Are you ready for Thanksgiving?


three turkeys. 1 baked. One fried. one smoked. This is a lot of turkey. But I have help. My stepbrothers Jay and Janice fry in our driveway. My other brother-in-law, Alan, smokes another turkey at his house. And his wife is Sanbanbo.

Did you notice the sleight of hand? “Please help me…” I said, but I didn’t have any three turkeys. My role is for him to buy two.OK, I won’t do that either. my wife does. However, I lifted the bird upon request and transferred the bird from the supermarket case to the cart.

And I will chop up the hack work that is welcomed in luxury even though I am an amateur. If you don’t get anything else out of this column, drop the idea that this Thanksgiving is going to be especially kind to those who have done something wrong. Kindness. especially children. Moments like that last. I know a parent who yelled at their child for spilling soda on Thanksgiving, and that yelling reverberates over the years. As lawyers say, don’t ring the bell. Keep paper towels handy.

stuff spills. It doesn’t work. The bad things are just as much a part of Thanksgiving as the good things. There are probably more. A ritual to get out of the terrifying moments and disasters of Thanksgiving. One year my grandma Sarah didn’t pan fry the celery before putting it in the stuffing. As a kid, I hated it. Her crunchiness seemed the exact opposite of her stuffed soft comfort, something I reminded her of every year for the rest of her life. Don’t let the celery get crispy. ’ Poking a sizzling celery with a wooden spoon reminds me of nothing but the old feast. I’m sorry, Grandma. Children can be cruel.

23 people and 3 turkeys. Not as many as years ago when we were able to provide three dozen. I have generally kept their lives under wraps. They are now professional adults and do not want their private actions recorded in the newspaper. I don’t think I’m spilling the beans to say they’re both separated and kicking the fatigue of their girlfriend’s family. I covered my mouth with my hand to avoid giving advice on that front. I’m secretly worried, but I’m afraid these visits won’t go well. They’ll love what they see, we’ll never get them back. If it’s not exactly cherished, remember it lovingly. Or at least remember. I hope. That’s the secret to being a parent. Wind up the propellers, fly, hold your breath, scan the sky and wait for it to come back. It’s like being in a freight cult. Maybe next year. maybe not.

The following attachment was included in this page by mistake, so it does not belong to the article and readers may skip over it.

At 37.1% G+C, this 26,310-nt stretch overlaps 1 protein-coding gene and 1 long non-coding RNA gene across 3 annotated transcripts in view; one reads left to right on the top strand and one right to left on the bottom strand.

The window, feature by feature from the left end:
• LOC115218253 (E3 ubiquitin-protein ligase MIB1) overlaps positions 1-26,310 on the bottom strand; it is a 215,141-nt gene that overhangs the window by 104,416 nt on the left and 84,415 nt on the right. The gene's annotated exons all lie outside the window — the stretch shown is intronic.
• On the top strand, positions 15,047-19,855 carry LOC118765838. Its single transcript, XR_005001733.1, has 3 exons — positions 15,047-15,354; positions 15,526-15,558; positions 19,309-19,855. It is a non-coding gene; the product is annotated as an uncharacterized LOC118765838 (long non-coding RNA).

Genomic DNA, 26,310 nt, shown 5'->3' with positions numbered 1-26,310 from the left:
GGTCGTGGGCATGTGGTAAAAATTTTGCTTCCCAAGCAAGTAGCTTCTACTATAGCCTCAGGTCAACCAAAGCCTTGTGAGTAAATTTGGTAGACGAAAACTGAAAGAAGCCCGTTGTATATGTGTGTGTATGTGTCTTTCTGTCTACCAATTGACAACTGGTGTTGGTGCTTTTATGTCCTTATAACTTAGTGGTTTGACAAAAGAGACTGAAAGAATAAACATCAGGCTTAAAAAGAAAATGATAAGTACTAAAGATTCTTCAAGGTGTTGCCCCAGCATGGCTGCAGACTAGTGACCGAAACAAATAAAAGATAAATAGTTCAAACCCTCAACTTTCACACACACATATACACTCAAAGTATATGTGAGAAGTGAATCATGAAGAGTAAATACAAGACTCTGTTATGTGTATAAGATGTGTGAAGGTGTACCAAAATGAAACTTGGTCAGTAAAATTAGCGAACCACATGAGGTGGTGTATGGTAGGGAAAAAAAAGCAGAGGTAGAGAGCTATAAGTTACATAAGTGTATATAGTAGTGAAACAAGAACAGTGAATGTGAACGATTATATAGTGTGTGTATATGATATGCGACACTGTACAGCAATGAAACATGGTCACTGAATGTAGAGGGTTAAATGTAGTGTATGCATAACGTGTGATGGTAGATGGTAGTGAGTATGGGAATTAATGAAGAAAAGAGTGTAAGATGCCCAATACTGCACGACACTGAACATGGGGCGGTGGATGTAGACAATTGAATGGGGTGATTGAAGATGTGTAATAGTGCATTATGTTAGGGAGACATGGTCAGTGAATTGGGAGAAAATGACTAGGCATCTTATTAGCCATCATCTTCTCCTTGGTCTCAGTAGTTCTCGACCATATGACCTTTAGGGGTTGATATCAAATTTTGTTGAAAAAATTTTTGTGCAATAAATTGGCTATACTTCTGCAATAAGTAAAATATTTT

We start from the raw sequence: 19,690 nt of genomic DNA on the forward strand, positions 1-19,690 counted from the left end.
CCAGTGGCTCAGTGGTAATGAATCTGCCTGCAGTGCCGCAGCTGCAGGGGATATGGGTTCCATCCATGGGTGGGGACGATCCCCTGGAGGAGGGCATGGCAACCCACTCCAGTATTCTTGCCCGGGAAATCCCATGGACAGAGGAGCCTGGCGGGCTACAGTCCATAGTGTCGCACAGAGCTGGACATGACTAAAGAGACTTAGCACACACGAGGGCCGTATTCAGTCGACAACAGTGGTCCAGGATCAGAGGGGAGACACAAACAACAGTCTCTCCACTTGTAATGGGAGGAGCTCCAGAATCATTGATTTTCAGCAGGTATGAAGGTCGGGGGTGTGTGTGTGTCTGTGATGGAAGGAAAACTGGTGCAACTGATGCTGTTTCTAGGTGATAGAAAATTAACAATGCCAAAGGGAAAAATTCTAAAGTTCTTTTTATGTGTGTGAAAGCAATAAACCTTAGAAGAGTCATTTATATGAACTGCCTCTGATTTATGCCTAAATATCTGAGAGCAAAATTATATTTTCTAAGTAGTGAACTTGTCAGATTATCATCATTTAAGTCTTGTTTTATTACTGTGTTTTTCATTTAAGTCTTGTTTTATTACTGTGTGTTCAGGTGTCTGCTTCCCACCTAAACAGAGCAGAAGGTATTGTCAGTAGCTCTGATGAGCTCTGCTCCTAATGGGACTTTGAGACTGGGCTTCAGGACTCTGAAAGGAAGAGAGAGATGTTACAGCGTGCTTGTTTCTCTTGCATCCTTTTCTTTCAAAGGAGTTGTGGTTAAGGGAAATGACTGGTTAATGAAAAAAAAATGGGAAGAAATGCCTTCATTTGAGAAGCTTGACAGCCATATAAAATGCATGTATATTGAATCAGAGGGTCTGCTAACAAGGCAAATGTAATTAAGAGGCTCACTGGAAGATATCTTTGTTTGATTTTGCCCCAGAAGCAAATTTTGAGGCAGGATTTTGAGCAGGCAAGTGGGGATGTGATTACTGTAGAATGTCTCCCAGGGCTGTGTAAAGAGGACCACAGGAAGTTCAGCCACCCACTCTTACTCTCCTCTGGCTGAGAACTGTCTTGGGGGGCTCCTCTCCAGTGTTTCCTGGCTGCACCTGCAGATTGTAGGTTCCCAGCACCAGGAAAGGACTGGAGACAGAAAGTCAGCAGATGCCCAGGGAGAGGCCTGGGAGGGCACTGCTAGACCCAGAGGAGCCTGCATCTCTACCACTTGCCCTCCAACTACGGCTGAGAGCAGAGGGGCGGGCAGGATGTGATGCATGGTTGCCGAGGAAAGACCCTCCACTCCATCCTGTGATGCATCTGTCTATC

My side of the family, the star-crossed blood kinship, will be absent altogether. Cancer keeps my sister in Dallas. My parents have moved to Buffalo Grove now, but were they only from Colorado last year for Thanksgiving? When we showed them the nurses… …Oops , the dynamic senior lifestyle community they live in now? My mother can’t come because she can’t climb the stairs in front of us, and my father… well, pull that veil. My brothers, generous souls are spending Thanksgiving with them. Maybe next year everyone will be here. maybe not.

That’s the Thanksgiving challenge, right? It’s not just for putting three turkeys on the table. But somehow enjoy the moment, savor the people at the table, and don’t miss out too much on the people who aren’t. If you don’t want to forget them, raise a glass and name them. But the point of Thanksgiving is to be in the moment. I try to feel the thunder roar past me, because you never know who won’t be here next year. Maybe you. Maybe me.


What do you think?

Written by Natalia Chi

Chicago Popular; Chicago breaking news, weather and live video. Covering local politics, health, traffic and sports for Chicago, the suburbs and northwest Indiana.

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